Esther is a stowaway. She’s hidden herself away in the Librarian’s book wagon in an attempt to escape the marriage her father has arranged for her–a marriage to the man who was previously engaged to her best friend. Her best friend who she was in love with. Her best friend who was just executed for possession of resistance propaganda.
The future American Southwest is full of bandits, fascists, and queer librarian spies on horseback trying to do the right thing. – Good Reads
They both die in the End by Adam Silvera
I don’t actuall know an awful lot about this read but I am definitely anticipating heartbreak and emotional pain.
On September 5, a little after midnight, Death-Cast calls Mateo Torrez and Rufus Emeterio to give them some bad news: They’re going to die today.
Mateo and Rufus are total strangers, but, for different reasons, they’re both looking to make a new friend on their End Day. The good news: There’s an app for that. It’s called the Last Friend, and through it, Rufus and Mateo are about to meet up for one last great adventure—to live a lifetime in a single day. – Good Reads
The Song of Achilles by Madeline Miller
Oh look! Another post where I rave about The Song of Achilles. Who would’ve thought? I loved this greek retelling and the relationship between Achilles and Patroclus is just exquistite. I’m still not over it. I don’t think I’ll ever be over it. I’m tearing up just thinking about it.
If you would like to read my full thoughts, my review is here.
The Black Flamingo by Dean Atta.
I don’t read a lot of verse novels, mainly because I have an unbridled hatred of poetry (blasphemy I know), but I couldn’t resist picking this one up. It has received such a fantastic reception that I can’t wait to dive in.
A boy comes to terms with his identity as a mixed-race gay teen – then at university he finds his wings as a drag artist, The Black Flamingo. A bold story about the power of embracing your uniqueness. Sometimes, we need to take charge, to stand up wearing pink feathers – to show ourselves to the world in bold colour. – Good Reads
I’m Afraid of Men by Vivek Shraya
I picked this book because, whilst I read mainly representation to do with sexuality – honestly, sometimes it feels like all I read about are Gay Victorians and I have absolutely no shame! – I haven’t diversified my shelves enough when it comes to other areas of identity, such as Transgender identity. This read was bought in the hope to educate myself further on this.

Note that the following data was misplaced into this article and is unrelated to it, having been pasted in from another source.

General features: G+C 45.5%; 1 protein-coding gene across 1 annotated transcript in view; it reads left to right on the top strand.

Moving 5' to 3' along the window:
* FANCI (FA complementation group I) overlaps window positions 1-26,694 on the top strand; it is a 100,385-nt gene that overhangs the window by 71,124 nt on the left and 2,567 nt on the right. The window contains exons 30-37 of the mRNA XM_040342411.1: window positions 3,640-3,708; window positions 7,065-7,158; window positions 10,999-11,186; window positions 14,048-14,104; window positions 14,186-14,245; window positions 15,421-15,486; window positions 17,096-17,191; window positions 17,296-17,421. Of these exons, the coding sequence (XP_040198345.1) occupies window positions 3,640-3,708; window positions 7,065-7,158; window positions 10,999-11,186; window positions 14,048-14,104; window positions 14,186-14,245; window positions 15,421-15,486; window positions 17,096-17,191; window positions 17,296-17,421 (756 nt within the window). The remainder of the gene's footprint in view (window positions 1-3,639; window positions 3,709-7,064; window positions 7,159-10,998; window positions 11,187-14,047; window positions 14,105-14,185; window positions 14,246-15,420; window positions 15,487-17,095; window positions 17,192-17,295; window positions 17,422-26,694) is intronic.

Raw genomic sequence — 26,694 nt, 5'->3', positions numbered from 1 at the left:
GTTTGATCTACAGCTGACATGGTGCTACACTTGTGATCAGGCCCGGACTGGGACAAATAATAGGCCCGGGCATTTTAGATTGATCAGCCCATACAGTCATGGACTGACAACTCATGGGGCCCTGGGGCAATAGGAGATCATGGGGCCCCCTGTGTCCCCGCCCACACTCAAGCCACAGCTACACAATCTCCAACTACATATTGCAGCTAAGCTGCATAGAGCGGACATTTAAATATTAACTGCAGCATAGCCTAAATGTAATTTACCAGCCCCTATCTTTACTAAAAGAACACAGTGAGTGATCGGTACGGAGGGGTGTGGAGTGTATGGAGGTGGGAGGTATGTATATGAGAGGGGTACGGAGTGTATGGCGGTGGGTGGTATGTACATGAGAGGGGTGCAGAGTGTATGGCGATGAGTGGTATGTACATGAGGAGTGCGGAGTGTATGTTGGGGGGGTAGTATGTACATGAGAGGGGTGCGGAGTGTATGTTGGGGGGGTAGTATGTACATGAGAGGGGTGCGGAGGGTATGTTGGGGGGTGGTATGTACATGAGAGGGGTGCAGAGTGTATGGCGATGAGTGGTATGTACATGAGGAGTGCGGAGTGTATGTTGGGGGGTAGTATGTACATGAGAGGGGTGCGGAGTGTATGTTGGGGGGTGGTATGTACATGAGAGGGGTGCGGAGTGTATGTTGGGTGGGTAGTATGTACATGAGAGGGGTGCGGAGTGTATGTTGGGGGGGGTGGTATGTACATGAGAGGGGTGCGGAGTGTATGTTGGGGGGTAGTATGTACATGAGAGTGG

A trans artist explores how masculinity was imposed on her as a boy and continues to haunt her as a girl–and how we might re-imagine gender for the twenty-first century.
Vivek Shraya has reason to be afraid. Throughout her life she’s endured acts of cruelty and aggression for being too feminine as a boy and not feminine enough as a girl. In order to survive childhood, she had to learn to convincingly perform masculinity. As an adult, she makes daily compromises to steel herself against everything from verbal attacks to heartbreak.
With raw honesty, Shraya delivers an important record of the cumulative damage caused by misogyny, homophobia, and transphobia, releasing trauma from a body that has always refused to assimilate. I’m Afraid of Men is a journey from camouflage to a riot of color and a blueprint for how we might cherish all that makes us different and conquer all that makes us afraid. – Good Reads
The Good Luck Girls by Charlotte Nicole Davis
This fantastic YA dystopian leaves every YA I’ve read in wanting when it comes to representation and social issues. It is simply astounding and the relationships (of all kinds) within it blew me away. If you would like to know more on my thoughts, you can read my review here.
And there we have it! That’s my Bookish Rainbow for this week. The majority of these reads are in my TBR and I can’t wait to get back to you all with my thoughts.